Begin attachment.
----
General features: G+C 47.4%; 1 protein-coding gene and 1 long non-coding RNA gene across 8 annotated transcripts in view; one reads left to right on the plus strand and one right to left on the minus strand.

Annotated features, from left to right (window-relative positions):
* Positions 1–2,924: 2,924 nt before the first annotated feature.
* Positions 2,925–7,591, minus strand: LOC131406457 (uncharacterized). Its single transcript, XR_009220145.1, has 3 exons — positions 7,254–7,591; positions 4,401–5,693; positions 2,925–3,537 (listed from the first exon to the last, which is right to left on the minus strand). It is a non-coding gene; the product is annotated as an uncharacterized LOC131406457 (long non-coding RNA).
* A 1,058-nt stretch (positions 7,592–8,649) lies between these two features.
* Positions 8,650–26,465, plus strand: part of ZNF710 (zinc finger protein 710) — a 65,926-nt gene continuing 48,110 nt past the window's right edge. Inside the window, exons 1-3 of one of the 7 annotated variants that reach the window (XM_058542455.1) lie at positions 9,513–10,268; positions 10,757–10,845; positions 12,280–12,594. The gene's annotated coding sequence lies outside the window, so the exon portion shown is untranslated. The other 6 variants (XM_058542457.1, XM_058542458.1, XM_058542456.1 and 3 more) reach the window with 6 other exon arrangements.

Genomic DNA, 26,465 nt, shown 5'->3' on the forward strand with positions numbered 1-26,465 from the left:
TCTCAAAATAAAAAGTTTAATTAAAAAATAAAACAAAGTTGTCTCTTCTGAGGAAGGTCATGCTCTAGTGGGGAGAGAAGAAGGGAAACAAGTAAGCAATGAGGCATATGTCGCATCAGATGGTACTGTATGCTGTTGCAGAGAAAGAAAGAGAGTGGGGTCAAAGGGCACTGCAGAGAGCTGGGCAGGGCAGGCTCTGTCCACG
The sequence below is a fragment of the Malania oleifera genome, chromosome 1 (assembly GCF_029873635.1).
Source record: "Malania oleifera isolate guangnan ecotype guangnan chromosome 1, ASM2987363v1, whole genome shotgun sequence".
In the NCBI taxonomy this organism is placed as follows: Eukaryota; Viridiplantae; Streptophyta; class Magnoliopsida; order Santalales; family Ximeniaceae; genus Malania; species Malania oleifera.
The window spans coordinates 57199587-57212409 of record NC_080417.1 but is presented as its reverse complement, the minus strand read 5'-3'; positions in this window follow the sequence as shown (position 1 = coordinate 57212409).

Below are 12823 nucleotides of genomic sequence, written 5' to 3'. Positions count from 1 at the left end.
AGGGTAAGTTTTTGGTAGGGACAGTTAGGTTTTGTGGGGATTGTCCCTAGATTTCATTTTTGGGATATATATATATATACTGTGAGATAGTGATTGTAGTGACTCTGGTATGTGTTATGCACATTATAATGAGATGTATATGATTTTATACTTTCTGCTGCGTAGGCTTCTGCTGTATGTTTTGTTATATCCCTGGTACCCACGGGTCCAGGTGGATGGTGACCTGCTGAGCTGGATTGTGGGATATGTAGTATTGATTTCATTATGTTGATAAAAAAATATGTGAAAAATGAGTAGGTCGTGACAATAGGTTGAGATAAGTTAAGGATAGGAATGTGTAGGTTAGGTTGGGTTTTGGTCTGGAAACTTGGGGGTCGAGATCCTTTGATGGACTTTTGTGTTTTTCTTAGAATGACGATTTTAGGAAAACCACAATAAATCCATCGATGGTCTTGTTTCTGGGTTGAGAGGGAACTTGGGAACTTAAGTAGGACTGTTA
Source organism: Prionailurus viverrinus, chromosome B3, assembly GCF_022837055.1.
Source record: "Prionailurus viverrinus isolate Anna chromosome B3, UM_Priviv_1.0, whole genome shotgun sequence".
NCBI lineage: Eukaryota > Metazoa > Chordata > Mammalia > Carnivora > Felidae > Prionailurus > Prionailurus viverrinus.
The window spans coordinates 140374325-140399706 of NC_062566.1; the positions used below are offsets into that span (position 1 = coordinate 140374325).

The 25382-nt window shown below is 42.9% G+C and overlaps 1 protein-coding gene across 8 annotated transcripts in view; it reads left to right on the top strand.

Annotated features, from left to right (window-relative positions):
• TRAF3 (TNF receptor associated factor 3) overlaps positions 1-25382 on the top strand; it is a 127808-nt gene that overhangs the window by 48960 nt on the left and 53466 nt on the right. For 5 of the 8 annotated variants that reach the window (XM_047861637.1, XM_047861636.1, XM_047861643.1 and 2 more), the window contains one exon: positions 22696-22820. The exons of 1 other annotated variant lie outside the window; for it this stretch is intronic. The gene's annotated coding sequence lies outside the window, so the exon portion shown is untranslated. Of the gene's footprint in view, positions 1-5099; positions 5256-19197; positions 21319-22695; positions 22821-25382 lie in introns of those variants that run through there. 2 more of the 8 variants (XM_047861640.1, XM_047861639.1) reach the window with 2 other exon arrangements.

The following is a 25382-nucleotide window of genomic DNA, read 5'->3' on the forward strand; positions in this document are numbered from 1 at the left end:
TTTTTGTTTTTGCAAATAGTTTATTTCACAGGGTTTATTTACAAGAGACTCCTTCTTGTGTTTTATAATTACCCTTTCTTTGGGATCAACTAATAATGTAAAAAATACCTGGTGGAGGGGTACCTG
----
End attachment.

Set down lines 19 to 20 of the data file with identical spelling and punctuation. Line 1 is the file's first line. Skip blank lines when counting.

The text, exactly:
The 25382-nt window shown below is 42.9% G+C and overlaps 1 protein-coding gene across 8 annotated transcripts in view; it reads left to right on the top strand.

Annotated features, from left to right (window-relative positions):